I did get one of those jar lifters because those puppies are hot when you are removing them from the canner.

    If I were you I would start out with making jams and doing some green beans this year. I think they are the easiest.

    Last edited: Jun 8, 2008
  4. LilRalphieRoosmama

    LilRalphieRoosmama Officially Quacked

    Oct 15, 2007
    Elyria, OH
    Alot of it depends on what you want to can. You will need the basics - a water bath canner with a rack, mason jars in the sizes you need, and seals and lids for the jars. The special tongs they sell for picking the jars up out of the rack are a plus, as is a wide-mouth funnel.

    Depending on what you want to can, you may need a pressure canner. This is for things like beans that have no acidity. Tomatoes, pickled beets, pickled peppers, etc - these can be done in the water bath canner because they either contain acid (tomatoes) or you add vinegar for the acidity (pickled items).

    Whatever you can, just be sure to closely follow the directions. If you don't choose the right processing method, you could end up with food poisoning.

    I also found there are two different types of white vinegar, and one is more acidic than the other so keep that in mind too.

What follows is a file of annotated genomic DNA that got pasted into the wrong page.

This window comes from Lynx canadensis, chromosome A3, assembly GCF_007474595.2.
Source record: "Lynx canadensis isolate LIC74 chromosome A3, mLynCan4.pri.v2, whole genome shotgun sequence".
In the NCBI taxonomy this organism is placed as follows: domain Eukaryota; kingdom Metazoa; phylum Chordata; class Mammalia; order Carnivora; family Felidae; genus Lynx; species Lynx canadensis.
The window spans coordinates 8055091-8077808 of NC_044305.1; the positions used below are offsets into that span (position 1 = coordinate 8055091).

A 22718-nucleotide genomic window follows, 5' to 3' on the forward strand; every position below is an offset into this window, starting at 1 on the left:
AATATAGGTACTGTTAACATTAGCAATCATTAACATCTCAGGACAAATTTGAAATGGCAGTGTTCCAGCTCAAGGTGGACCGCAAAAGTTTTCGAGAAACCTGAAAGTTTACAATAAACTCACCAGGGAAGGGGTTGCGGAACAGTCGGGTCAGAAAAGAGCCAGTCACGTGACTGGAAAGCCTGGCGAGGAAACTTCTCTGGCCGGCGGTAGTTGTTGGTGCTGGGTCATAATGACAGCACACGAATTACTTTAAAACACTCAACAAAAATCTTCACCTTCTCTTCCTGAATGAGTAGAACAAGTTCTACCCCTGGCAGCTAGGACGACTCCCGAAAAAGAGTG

It's alot of time but it's well worth it when done right! Good luck!
  5. nccountrygirl

    nccountrygirl Songster

    Jul 31, 2007
    Sanford N.C.
    Hey Carri, caning is not hard at all. I use a water bath for every thing I can. I freeze corn and tomatoes but can all else. You will need:

    I water bath canner or/ and pressure canner
    funnel made to fit in the mouths of canning jars
    tongs to lift out the hot jars, I use heat resistant gloves my DH has for frying turkey's
    canning seals, they come with the jars if you by them, but they are a one time thing and have to be replaced if you use that jar of food and want to can something else in the jar.
    Any spices you might need, Example: Dill and pickling spices if you are making pickles.
    Sure Jell or Certo if you are making jellys or jams.

    If I can think of any thing else I'll let you know.
  6. pips&peeps